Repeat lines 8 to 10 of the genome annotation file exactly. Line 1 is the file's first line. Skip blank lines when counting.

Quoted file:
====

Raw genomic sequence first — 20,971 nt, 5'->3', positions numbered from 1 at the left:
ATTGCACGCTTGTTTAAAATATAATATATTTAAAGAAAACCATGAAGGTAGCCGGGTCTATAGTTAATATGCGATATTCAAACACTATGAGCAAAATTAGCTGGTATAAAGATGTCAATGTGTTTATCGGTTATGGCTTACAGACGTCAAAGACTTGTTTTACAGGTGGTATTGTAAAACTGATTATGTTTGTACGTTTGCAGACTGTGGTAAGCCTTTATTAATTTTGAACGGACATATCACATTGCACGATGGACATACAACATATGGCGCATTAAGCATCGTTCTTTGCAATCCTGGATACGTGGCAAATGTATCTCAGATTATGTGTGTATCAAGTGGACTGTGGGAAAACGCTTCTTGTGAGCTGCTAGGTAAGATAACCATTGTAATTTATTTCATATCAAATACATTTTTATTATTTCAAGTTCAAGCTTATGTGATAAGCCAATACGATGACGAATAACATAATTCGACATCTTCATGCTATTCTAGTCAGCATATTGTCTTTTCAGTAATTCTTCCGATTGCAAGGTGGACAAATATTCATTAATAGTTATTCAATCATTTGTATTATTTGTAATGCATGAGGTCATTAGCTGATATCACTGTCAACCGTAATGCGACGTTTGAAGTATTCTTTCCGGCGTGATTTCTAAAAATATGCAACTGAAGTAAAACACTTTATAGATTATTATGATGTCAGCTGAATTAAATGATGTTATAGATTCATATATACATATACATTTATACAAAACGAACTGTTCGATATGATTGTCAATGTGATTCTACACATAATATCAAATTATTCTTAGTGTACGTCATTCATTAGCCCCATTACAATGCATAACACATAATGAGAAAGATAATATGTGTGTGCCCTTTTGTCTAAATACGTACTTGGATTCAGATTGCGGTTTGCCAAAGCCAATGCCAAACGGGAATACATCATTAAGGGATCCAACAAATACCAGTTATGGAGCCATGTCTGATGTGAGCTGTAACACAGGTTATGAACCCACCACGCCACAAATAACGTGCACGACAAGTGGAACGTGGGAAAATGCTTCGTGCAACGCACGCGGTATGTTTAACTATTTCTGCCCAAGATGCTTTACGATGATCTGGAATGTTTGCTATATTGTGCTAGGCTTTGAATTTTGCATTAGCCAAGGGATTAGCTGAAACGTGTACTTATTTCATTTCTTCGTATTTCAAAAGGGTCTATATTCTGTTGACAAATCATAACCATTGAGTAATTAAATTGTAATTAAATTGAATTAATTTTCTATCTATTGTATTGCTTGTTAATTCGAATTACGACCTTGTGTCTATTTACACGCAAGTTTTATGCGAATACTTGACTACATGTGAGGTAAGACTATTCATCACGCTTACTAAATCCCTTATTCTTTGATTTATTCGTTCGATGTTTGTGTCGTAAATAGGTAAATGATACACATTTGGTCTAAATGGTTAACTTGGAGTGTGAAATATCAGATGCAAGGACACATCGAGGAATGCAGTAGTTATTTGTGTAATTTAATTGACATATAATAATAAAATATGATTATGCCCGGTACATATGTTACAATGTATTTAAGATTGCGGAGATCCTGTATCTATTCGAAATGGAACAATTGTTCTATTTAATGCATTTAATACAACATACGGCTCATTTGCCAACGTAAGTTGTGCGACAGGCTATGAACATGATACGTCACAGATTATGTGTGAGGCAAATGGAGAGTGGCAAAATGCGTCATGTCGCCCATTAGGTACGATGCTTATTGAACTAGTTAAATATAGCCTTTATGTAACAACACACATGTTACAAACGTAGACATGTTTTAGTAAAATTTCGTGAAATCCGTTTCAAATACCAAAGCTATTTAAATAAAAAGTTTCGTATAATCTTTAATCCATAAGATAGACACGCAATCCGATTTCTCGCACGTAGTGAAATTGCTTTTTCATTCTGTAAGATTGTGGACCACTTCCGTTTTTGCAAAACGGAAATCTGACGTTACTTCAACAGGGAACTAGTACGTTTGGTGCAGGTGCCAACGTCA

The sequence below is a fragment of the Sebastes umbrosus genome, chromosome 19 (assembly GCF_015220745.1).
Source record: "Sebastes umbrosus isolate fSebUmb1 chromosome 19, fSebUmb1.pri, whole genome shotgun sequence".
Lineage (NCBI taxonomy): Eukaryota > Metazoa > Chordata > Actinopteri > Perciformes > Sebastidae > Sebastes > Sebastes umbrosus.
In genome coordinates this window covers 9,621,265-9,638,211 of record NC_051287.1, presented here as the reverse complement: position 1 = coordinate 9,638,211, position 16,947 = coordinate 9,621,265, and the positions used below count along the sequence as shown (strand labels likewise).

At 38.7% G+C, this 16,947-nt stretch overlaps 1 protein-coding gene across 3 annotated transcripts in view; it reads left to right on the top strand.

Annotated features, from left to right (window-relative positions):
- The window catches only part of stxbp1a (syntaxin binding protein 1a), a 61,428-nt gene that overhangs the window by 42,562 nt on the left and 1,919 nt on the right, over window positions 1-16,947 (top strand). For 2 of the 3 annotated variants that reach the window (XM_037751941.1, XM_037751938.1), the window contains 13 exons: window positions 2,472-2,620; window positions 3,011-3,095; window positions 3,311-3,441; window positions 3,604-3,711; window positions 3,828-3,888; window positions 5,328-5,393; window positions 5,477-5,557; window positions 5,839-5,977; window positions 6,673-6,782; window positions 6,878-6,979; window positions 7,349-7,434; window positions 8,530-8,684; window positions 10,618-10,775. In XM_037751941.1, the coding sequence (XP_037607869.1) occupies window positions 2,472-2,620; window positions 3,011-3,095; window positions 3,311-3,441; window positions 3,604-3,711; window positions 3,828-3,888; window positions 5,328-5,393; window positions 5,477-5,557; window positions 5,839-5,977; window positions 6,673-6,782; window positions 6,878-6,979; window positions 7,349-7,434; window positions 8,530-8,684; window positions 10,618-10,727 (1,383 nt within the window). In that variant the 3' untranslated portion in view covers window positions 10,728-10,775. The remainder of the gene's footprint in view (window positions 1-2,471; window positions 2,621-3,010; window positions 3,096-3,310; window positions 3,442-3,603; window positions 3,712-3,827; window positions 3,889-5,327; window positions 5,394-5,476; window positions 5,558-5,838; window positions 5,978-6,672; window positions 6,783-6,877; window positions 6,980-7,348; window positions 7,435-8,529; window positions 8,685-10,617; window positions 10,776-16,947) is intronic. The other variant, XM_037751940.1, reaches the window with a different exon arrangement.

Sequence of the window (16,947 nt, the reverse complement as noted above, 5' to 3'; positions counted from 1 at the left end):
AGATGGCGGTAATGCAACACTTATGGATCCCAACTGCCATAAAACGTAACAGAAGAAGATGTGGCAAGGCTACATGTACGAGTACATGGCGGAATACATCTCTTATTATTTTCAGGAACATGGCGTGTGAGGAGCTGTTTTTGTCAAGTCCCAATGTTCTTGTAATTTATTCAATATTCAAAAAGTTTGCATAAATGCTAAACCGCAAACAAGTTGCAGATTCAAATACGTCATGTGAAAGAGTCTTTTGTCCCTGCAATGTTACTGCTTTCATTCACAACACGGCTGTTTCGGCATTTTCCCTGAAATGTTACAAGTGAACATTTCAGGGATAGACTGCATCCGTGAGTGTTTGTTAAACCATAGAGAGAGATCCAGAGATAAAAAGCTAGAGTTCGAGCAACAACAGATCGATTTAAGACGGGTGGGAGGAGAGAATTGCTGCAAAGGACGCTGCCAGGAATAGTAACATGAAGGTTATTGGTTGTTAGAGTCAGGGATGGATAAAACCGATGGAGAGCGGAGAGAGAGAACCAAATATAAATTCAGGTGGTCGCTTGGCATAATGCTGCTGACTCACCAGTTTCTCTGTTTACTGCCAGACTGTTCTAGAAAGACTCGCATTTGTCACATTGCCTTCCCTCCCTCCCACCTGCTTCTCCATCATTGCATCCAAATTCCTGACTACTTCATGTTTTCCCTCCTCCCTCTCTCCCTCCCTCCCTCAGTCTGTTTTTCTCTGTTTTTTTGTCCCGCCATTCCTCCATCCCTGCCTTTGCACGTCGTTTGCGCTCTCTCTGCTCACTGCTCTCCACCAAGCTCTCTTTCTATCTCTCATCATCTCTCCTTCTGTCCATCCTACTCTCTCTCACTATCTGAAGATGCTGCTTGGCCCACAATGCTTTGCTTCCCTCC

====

Annotated features, from left to right (window-relative positions):
- The window catches only part of stxbp1a (syntaxin binding protein 1a), a 61,428-nt gene that overhangs the window by 42,562 nt on the left and 1,919 nt on the right, over window positions 1-16,947 (top strand). For 2 of the 3 annotated variants that reach the window (XM_037751941.1, XM_037751938.1), the window contains 13 exons: window positions 2,472-2,620; window positions 3,011-3,095; window positions 3,311-3,441; window positions 3,604-3,711; window positions 3,828-3,888; window positions 5,328-5,393; window positions 5,477-5,557; window positions 5,839-5,977; window positions 6,673-6,782; window positions 6,878-6,979; window positions 7,349-7,434; window positions 8,530-8,684; window positions 10,618-10,775. In XM_037751941.1, the coding sequence (XP_037607869.1) occupies window positions 2,472-2,620; window positions 3,011-3,095; window positions 3,311-3,441; window positions 3,604-3,711; window positions 3,828-3,888; window positions 5,328-5,393; window positions 5,477-5,557; window positions 5,839-5,977; window positions 6,673-6,782; window positions 6,878-6,979; window positions 7,349-7,434; window positions 8,530-8,684; window positions 10,618-10,727 (1,383 nt within the window). In that variant the 3' untranslated portion in view covers window positions 10,728-10,775. The remainder of the gene's footprint in view (window positions 1-2,471; window positions 2,621-3,010; window positions 3,096-3,310; window positions 3,442-3,603; window positions 3,712-3,827; window positions 3,889-5,327; window positions 5,394-5,476; window positions 5,558-5,838; window positions 5,978-6,672; window positions 6,783-6,877; window positions 6,980-7,348; window positions 7,435-8,529; window positions 8,685-10,617; window positions 10,776-16,947) is intronic. The other variant, XM_037751940.1, reaches the window with a different exon arrangement.

Sequence of the window (16,947 nt, the reverse complement as noted above, 5' to 3'; positions counted from 1 at the left end):